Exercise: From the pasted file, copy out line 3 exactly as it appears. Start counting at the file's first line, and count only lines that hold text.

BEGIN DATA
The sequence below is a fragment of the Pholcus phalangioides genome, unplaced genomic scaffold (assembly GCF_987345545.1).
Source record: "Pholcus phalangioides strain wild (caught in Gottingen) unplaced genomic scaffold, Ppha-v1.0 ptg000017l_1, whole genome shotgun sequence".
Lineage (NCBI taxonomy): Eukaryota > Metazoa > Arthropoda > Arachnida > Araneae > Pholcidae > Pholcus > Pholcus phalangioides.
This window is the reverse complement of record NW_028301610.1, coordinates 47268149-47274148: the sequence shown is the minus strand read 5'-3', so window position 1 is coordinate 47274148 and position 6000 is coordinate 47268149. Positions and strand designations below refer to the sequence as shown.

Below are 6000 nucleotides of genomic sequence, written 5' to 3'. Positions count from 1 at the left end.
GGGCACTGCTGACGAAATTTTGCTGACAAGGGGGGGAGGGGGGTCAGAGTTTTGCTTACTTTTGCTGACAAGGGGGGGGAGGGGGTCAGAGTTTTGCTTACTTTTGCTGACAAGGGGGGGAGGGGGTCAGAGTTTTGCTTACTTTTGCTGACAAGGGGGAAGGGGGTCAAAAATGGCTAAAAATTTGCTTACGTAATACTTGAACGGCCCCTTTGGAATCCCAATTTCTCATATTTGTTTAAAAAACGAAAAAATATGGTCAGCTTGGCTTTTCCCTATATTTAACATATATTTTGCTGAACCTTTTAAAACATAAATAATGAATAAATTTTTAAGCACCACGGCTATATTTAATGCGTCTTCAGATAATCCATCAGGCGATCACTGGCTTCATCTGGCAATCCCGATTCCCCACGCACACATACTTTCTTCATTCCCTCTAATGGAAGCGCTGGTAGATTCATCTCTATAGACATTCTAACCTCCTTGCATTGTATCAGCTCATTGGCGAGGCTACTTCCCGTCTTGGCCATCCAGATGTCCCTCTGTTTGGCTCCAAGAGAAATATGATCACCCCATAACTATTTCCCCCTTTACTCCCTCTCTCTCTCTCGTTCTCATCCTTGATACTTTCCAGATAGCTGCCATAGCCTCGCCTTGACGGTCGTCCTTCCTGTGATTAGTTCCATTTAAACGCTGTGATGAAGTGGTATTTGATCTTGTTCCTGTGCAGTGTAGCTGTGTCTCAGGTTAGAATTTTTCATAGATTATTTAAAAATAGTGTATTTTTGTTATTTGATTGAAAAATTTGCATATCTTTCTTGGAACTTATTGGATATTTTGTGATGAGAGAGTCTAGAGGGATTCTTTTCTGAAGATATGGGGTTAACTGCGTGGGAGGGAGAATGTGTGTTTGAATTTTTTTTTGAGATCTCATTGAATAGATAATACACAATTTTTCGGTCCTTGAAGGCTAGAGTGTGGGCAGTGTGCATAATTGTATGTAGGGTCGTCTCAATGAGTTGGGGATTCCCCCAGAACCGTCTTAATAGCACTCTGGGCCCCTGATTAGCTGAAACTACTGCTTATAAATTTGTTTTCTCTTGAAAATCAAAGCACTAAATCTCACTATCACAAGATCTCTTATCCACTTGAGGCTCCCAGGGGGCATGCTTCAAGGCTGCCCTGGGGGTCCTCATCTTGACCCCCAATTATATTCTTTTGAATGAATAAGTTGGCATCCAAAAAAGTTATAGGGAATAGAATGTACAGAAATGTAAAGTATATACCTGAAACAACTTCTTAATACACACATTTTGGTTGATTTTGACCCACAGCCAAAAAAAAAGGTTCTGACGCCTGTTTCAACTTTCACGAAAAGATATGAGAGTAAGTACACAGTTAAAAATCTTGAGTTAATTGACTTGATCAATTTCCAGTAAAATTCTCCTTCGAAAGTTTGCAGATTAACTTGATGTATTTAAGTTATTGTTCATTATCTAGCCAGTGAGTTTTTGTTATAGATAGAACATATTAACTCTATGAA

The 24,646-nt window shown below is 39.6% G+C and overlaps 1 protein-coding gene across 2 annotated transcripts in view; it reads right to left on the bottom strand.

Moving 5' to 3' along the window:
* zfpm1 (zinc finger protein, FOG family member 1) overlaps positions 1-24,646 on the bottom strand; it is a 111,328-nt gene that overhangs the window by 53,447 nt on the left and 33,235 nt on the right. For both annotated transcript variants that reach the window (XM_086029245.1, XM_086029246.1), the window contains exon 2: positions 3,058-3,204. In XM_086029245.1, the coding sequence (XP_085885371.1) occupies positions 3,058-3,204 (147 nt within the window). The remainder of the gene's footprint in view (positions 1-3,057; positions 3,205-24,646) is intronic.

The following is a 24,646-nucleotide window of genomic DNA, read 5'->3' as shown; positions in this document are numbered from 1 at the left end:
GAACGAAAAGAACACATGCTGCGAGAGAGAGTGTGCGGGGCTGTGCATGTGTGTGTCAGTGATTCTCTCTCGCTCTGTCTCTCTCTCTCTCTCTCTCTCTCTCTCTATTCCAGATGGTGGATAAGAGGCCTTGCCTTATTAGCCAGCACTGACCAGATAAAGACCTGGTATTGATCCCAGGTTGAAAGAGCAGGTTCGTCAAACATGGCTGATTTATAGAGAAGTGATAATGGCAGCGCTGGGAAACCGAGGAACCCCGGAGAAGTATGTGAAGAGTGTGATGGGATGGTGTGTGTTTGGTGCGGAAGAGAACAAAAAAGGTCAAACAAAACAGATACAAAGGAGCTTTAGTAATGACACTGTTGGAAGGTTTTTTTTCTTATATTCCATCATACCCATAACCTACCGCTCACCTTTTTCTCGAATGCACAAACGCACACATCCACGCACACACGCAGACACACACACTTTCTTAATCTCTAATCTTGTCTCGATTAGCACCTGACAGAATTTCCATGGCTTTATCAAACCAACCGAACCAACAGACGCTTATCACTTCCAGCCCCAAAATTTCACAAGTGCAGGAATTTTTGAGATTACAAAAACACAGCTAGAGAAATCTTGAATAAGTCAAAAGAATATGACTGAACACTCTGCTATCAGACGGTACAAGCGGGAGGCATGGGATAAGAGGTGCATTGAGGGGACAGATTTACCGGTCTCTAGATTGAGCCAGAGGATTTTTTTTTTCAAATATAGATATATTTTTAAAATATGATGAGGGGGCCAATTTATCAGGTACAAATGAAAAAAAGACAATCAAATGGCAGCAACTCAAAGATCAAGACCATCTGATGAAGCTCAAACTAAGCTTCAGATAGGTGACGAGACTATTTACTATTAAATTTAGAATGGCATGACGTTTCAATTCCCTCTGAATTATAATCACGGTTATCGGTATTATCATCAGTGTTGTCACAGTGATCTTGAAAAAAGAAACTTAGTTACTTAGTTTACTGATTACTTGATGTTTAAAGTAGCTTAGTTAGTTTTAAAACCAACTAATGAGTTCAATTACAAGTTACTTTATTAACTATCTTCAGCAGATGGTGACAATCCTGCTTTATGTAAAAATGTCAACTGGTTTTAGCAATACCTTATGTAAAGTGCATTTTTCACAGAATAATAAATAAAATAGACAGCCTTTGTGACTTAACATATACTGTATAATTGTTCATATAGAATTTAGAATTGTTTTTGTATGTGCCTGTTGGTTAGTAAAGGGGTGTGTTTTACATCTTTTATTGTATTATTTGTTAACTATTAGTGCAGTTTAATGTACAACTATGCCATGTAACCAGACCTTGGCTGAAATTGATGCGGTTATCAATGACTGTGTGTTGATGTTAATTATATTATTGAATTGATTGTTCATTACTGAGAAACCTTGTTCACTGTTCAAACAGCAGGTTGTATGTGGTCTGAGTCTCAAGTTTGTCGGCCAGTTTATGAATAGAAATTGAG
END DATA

Lineage (NCBI taxonomy): Eukaryota > Metazoa > Arthropoda > Arachnida > Araneae > Pholcidae > Pholcus > Pholcus phalangioides.